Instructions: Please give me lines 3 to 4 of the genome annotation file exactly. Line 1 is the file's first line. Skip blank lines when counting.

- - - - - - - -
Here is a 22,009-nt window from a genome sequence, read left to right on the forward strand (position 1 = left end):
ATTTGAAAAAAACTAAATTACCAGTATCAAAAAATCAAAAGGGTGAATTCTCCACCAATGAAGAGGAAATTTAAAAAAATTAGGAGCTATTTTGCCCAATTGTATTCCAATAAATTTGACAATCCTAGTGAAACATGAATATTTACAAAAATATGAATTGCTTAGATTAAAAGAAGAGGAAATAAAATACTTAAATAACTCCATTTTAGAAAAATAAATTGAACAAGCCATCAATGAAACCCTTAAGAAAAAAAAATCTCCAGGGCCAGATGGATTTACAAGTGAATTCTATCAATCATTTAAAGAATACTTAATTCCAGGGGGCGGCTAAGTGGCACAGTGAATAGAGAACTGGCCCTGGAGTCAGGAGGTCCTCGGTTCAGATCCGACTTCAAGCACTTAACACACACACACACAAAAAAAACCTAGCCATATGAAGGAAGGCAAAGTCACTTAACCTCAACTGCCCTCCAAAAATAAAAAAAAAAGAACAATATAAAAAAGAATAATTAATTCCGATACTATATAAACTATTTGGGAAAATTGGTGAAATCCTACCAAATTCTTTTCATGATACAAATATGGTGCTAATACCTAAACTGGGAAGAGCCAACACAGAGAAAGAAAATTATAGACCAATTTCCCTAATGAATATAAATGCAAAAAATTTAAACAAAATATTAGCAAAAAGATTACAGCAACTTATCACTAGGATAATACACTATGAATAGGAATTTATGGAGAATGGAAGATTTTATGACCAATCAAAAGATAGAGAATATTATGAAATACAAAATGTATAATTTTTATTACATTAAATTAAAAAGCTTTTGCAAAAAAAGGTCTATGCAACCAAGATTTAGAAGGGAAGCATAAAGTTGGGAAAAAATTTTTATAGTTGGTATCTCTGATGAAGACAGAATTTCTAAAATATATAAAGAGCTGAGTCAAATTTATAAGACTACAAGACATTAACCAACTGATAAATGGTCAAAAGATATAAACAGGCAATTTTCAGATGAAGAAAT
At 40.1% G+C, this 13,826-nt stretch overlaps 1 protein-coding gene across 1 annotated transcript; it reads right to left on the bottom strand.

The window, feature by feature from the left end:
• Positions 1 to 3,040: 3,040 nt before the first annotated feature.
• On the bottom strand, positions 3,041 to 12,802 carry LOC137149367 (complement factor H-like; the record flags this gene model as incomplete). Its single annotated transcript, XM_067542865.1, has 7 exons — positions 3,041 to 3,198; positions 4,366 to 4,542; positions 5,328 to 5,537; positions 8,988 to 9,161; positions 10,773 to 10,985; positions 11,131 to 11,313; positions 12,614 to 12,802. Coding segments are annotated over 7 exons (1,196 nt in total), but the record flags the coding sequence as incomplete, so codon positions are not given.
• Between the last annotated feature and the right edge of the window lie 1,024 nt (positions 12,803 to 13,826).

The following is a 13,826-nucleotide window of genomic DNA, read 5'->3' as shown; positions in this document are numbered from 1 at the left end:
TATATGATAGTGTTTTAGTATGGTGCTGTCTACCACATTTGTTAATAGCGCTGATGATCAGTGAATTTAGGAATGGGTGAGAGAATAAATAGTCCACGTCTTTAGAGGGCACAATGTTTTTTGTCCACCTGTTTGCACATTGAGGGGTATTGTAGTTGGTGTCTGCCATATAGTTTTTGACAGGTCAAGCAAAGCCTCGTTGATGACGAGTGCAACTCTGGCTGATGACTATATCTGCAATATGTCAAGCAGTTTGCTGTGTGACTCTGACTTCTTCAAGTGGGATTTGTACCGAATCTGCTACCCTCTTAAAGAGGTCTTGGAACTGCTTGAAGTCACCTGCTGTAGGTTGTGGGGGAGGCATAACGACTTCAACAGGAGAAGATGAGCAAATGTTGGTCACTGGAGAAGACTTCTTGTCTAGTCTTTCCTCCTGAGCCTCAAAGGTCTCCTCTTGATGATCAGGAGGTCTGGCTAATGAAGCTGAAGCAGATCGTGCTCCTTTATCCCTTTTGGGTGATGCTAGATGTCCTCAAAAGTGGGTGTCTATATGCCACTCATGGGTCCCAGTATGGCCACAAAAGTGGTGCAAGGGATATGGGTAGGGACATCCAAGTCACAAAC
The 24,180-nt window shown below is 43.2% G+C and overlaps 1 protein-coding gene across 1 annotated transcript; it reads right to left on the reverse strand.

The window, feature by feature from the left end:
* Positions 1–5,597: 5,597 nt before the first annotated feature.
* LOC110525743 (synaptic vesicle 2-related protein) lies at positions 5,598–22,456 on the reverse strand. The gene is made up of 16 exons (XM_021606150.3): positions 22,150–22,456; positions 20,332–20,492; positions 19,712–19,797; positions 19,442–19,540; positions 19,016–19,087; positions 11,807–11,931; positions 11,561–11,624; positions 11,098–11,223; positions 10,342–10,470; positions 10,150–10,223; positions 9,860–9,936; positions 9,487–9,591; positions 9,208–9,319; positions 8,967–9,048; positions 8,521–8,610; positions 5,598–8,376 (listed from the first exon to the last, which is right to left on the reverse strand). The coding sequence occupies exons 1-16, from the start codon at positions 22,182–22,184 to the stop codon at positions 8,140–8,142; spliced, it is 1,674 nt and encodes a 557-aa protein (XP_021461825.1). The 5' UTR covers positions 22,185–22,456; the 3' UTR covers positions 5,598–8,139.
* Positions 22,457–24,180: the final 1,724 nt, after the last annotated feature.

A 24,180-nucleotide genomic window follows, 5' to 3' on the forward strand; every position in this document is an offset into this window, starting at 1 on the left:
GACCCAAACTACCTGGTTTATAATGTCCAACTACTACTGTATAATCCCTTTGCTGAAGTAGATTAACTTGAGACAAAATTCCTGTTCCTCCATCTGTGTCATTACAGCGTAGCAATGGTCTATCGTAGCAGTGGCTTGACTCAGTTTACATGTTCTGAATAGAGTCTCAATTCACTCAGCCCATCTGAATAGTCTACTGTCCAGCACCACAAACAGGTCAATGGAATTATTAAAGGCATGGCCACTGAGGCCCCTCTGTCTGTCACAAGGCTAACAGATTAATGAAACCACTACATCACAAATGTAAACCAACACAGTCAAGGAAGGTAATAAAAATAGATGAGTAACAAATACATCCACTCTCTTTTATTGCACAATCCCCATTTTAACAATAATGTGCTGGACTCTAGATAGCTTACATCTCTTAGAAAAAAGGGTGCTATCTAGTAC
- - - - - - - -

At 40.1% G+C, this 13,826-nt stretch overlaps 1 protein-coding gene across 1 annotated transcript; it reads right to left on the bottom strand.

The window, feature by feature from the left end: